Archive: Ross Marchand
Ross Marchand is a Catalyst Policy Fellow and the director of policy for the Taxpayers Protection Alliance. He focuses on a range of issues, ranging from health-care reform to internet regulation to Postal Service-related issues. Ross is an alumnus of the Mercatus Center MA Fellowship at George Mason University, where he received his MA in economics in 2016. He has interned for the Texas Public Policy Foundation and the American Legislative Exchange Council, analyzing and blogging on a variety of public policy issues.
Contra Foreign Travel Fearmongering, It’s Never Been Safer to Go Abroad
We should celebrate an ever-safer travel industry that creates jobs and opportunities for millions in the U.S. and overseas.
Make Sure Rules and Regulations Pass the Smell Test
At the federal, state, and local levels, overregulation has households and businesses struggling to keep their heads above water against a tsunami of compliance costs.
In Praise of À La Carte
The world of pricing products and services has become far more efficient and consumer-friendly.
Let’s Ditch the Census
Innovation in enumeration can lead to more accurate data, giving policymakers a wealth of useful information without the stain of politics.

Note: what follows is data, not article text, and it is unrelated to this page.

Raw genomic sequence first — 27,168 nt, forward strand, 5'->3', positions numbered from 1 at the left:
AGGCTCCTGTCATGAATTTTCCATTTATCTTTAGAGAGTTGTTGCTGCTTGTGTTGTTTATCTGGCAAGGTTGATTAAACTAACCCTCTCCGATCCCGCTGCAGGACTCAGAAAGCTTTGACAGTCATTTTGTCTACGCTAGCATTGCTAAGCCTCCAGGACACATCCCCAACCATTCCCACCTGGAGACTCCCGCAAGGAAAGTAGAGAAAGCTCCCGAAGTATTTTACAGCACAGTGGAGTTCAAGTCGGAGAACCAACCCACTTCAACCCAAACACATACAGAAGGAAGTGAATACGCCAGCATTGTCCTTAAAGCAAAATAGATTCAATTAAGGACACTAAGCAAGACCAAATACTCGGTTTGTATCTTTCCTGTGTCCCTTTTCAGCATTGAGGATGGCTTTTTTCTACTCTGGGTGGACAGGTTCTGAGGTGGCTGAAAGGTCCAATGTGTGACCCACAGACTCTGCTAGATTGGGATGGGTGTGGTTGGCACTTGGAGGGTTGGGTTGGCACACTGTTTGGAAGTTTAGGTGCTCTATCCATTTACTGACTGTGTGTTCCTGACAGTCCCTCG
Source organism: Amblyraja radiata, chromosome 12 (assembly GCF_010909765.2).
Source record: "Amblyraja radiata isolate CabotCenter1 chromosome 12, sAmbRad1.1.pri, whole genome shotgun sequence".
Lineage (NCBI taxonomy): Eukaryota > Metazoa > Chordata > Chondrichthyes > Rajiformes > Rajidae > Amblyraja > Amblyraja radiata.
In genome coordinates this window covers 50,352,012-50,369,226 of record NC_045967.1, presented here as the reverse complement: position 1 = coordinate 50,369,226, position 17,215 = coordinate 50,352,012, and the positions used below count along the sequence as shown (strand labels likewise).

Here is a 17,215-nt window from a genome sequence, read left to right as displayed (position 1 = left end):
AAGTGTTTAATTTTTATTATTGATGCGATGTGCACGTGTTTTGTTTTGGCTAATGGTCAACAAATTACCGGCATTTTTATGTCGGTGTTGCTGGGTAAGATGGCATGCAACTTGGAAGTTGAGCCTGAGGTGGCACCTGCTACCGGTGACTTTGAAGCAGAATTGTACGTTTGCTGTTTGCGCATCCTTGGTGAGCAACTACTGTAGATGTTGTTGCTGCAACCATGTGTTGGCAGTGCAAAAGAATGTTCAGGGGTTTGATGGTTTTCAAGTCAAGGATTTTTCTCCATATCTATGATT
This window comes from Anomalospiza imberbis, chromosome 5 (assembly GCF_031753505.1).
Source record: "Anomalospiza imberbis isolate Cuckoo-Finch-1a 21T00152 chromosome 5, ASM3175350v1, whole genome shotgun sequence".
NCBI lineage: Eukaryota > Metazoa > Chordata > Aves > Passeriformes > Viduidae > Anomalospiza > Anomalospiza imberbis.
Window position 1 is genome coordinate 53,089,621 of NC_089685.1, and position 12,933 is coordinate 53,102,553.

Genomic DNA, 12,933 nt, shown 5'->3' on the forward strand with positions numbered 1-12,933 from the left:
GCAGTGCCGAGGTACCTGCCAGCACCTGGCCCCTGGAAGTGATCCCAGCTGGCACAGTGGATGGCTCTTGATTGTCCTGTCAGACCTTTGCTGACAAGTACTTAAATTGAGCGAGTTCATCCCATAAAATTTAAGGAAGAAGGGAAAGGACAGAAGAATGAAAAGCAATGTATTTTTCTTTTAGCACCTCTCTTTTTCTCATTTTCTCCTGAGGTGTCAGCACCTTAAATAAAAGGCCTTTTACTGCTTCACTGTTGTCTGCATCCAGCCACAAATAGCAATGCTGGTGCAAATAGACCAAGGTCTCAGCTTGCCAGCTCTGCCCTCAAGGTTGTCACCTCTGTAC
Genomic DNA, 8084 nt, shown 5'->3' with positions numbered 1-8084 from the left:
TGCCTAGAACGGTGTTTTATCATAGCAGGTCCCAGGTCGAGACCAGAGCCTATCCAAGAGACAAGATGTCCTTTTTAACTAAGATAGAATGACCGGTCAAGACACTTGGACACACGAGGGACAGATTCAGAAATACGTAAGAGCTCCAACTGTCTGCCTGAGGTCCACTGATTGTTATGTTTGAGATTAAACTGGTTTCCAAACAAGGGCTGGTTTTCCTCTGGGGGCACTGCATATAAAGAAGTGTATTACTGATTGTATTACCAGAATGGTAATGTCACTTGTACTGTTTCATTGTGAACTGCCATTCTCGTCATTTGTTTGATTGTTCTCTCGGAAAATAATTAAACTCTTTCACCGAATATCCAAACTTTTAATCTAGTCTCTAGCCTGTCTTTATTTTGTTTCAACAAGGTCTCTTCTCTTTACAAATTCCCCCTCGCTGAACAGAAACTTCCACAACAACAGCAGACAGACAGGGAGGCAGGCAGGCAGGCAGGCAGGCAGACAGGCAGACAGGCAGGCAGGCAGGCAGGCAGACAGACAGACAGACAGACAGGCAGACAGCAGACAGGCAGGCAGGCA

Charging Patients More Upfront Leads to More Affordable Healthcare
More skin in the game means lower costs for consumers and eventually taxpayers via lower federal health program costs.
UN Biodiversity Report Confirms the Sky Is Not Falling
The UN report (subtly) admits what many in the press won’t: indicators aren’t so bad, and capitalism can help save the environment.
Debate in America has Grown Too Fossilized
Take a Journey Outside Your Comfort Zone
The most interesting thoughts and conclusions come when the mind actually grapples with different ideas about the world.
State Flexibility Is Key to Improving Medicaid
With greater experimentation, states can turn around Medicaid’s lackluster outcomes and help millions of beneficiaries lead better lives.
The Middle-Class Is Hollowing Out, and That’s Okay
Societies can indeed become more prosperous on the whole, even as their middle classes hollow out.